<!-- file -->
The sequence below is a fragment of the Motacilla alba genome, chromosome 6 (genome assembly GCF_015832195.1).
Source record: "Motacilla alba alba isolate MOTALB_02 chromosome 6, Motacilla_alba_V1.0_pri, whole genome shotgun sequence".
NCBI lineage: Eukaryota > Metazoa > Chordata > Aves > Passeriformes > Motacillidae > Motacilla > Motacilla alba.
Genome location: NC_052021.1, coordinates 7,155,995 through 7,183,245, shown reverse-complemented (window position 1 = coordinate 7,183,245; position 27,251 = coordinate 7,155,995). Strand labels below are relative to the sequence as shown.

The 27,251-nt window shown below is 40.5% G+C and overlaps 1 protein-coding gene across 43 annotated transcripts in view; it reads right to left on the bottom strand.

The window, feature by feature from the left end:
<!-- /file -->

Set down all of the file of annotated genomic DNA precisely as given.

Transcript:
The sequence below is a fragment of the Motacilla alba genome, chromosome 6 (genome assembly GCF_015832195.1).
Source record: "Motacilla alba alba isolate MOTALB_02 chromosome 6, Motacilla_alba_V1.0_pri, whole genome shotgun sequence".
NCBI lineage: Eukaryota > Metazoa > Chordata > Aves > Passeriformes > Motacillidae > Motacilla > Motacilla alba.
Genome location: NC_052021.1, coordinates 7,155,995 through 7,183,245, shown reverse-complemented (window position 1 = coordinate 7,183,245; position 27,251 = coordinate 7,155,995). Strand labels below are relative to the sequence as shown.

The 27,251-nt window shown below is 40.5% G+C and overlaps 1 protein-coding gene across 43 annotated transcripts in view; it reads right to left on the bottom strand.

The window, feature by feature from the left end: